“Children can ‘grow out of’ autism, psychologists say, challenging the established view that autism is a permanent, incurable condition,” The Independent has reported.
The story is based on a study that documented a group of individuals with an early history of diagnosed autism. These individuals no longer met the criteria for this diagnosis in later life and seemed to function normally.
The study compared the functioning of this group with a group consisting of people with high functioning autism (often referred to as Asperger syndrome) and a second group of people who were developing or had developed “normally”.
The study found that people in the first group, who had lost the autism diagnosis, showed language, face recognition, communication and social interaction skills no different from the “normal” group and had no remaining autistic symptoms.
While this study suggests that some children with a diagnosis of autism can go on to function normally, although whether they genuinely “grow out” of autism is uncertain. It is possible that some of these children were misdiagnosed initially, or that intensive therapy helped this group ‘mask’ their underlying condition.
And while this study suggests that there may be individual cases where symptoms of autism can be overcome, it does not provide any evidence about the most effective way this can be done.
As the authors say, more research is needed to explain their findings and to explore how children with autism can be best helped to develop their potential.
Where did the story come from?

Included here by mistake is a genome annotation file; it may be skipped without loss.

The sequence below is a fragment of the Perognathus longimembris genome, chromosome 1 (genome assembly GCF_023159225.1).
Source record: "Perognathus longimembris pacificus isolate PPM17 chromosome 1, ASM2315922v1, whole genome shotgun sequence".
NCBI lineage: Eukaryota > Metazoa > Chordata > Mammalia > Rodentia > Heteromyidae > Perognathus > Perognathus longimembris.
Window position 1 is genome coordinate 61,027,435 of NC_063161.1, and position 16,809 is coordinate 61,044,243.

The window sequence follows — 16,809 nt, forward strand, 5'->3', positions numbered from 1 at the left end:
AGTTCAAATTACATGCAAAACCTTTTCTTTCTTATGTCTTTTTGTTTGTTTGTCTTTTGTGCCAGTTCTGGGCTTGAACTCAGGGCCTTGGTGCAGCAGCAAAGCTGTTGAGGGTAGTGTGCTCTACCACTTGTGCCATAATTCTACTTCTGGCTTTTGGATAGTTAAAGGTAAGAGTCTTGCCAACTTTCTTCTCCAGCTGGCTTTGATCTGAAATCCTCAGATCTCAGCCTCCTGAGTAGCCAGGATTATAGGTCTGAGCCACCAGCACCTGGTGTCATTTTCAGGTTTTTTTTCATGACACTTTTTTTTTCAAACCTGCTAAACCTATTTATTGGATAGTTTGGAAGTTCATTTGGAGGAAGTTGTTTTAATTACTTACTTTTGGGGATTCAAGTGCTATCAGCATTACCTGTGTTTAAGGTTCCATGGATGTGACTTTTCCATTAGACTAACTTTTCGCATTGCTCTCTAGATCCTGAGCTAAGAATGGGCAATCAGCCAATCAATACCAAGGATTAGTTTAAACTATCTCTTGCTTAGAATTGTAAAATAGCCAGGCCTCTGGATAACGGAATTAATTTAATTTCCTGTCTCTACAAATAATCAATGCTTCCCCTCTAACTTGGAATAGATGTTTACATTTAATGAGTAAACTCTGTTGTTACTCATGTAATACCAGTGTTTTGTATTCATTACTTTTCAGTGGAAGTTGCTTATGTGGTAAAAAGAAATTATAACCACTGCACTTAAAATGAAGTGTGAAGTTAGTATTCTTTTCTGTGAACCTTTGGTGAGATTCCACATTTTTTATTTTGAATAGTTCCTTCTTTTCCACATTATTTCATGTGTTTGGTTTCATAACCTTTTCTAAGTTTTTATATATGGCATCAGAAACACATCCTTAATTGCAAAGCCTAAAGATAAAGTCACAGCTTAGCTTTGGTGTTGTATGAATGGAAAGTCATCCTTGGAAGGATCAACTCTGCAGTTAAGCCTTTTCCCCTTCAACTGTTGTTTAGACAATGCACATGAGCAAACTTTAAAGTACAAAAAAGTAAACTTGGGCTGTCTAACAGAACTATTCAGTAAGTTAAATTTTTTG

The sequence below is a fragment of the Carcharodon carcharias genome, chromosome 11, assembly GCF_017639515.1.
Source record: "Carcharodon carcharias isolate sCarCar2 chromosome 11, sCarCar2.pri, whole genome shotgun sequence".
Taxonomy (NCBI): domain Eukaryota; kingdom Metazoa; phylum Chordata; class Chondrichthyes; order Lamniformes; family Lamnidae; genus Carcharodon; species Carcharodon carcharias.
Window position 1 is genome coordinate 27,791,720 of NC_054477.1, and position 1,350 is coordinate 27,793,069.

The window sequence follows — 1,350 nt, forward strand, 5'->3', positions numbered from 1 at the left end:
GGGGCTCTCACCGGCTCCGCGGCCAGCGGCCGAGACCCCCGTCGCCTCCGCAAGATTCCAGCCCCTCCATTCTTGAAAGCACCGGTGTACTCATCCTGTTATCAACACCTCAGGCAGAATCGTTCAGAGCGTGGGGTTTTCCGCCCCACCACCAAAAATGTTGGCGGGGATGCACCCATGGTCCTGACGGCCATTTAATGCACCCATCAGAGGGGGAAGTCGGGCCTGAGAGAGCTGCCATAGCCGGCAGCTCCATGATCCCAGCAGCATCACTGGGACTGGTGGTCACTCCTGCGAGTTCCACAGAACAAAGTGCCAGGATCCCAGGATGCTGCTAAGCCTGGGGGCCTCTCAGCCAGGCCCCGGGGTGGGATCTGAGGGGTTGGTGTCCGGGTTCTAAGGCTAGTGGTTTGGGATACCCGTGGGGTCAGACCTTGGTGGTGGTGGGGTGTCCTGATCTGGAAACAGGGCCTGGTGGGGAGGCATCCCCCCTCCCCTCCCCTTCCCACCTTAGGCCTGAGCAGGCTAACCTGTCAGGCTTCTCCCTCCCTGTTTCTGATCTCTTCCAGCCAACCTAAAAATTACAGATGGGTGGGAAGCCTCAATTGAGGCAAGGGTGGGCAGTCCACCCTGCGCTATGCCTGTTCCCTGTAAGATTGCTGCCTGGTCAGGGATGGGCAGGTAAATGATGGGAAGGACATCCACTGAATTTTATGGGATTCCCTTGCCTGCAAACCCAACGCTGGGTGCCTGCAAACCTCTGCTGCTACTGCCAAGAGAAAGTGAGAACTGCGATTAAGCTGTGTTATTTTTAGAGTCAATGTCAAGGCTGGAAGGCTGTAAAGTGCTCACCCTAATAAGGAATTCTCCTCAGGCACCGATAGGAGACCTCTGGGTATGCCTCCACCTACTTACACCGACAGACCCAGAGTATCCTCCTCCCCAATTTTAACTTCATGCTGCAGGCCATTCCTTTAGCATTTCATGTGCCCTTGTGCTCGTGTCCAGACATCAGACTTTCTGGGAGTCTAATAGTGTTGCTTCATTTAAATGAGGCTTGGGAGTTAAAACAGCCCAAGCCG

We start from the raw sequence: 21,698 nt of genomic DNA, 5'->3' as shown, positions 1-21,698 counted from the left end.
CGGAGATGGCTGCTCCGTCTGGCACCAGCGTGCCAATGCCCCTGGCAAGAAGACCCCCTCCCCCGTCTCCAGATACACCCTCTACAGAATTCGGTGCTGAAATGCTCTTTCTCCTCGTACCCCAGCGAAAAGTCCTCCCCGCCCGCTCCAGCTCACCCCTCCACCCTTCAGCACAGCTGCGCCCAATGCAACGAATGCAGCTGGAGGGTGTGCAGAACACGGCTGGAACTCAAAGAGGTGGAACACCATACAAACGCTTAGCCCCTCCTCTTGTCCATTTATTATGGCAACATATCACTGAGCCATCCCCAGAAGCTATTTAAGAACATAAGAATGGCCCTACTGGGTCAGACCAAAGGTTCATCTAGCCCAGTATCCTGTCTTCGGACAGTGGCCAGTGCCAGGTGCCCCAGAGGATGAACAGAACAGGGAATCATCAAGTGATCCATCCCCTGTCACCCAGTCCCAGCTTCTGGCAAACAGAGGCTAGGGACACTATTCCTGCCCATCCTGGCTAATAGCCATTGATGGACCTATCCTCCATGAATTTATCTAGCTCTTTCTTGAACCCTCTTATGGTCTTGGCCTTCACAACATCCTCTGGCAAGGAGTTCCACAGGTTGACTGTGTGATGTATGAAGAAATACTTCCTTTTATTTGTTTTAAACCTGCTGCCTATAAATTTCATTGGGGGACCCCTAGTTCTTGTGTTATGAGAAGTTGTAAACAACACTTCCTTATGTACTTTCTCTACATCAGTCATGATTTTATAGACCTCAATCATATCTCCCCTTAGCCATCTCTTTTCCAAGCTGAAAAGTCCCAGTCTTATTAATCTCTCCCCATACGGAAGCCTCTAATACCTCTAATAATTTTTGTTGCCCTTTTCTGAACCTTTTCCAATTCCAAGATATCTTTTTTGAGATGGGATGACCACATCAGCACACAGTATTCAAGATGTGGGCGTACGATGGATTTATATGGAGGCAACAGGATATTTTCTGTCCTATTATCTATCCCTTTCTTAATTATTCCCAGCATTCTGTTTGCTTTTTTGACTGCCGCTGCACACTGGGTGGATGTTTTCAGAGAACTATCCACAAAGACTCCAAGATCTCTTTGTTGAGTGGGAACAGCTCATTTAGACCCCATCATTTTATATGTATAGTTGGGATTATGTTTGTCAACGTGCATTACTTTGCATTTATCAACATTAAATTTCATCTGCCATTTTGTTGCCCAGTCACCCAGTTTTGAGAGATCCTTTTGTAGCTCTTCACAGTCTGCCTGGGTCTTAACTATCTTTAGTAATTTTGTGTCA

The study was carried out by researchers from the University of Connecticut, Queen’s University Canada, The Children’s Hospital of Philadelphia, Hartford Hospital and the Child Mind Institute. It was funded by the US National Institutes for Health and was published in the peer-reviewed Journal of Child Psychology and Psychiatry.
It was covered fairly in the papers, with BBC News and The Daily Telegraph including comments from an expert in the UK. However, the repeated claim in the headlines that children may “grow out” of autism is misleading. The direct effects of ageing on autism symptoms were not studied.
It is uncertain whether children who did not receive treatment for autism would still have experienced an improvement in symptoms as they grew older.
What kind of research was this?
This was an observational study that documented the cognitive, language and social functioning of a group of individuals who had been diagnosed with autism at a young age but who no longer had an autism diagnosis. It is part of a larger ongoing study looking in detail at these individuals.
In this study, the researchers compared the functioning of these children to two other groups:
- one group of individuals with high functioning autism
- one group of individuals with “typical development”
They wanted to find out if the first group still had some residual symptoms of autism or if they genuinely fell within the normal range of functioning.
The authors say that although autistic spectrum disorders (ASDs), which also include Asperger syndrome and pervasive developmental disorder, are generally regarded as lifelong, some research suggests that a small number of children with an early history of autism do not meet the criteria for this diagnosis in later years.
Although this could be due to an initial misdiagnosis, some studies suggest that with the right intervention, some individuals can achieve an “optimal outcome” (OO), no longer meeting the criteria for diagnosis of ASD, and losing all symptoms.
Studying individuals who have “lost the diagnosis”, the researchers say, has important implications for understanding:
- the neurobiology of autism – how autism affects the brain and how the brain affects autism
- the impact of therapy on functioning
- the mechanisms underlying improvement
What did the research involve?
The researchers recruited:
- 34 individuals with a history of ASD and OO, which is defined as no longer having a diagnosis of autism and losing all symptoms
- 44 high functioning individuals with a current ASD diagnosis
- 34 people who had typical development
Their ages ranged from 8 to nearly 22 years. The groups were matched on age, gender and non-verbal IQ.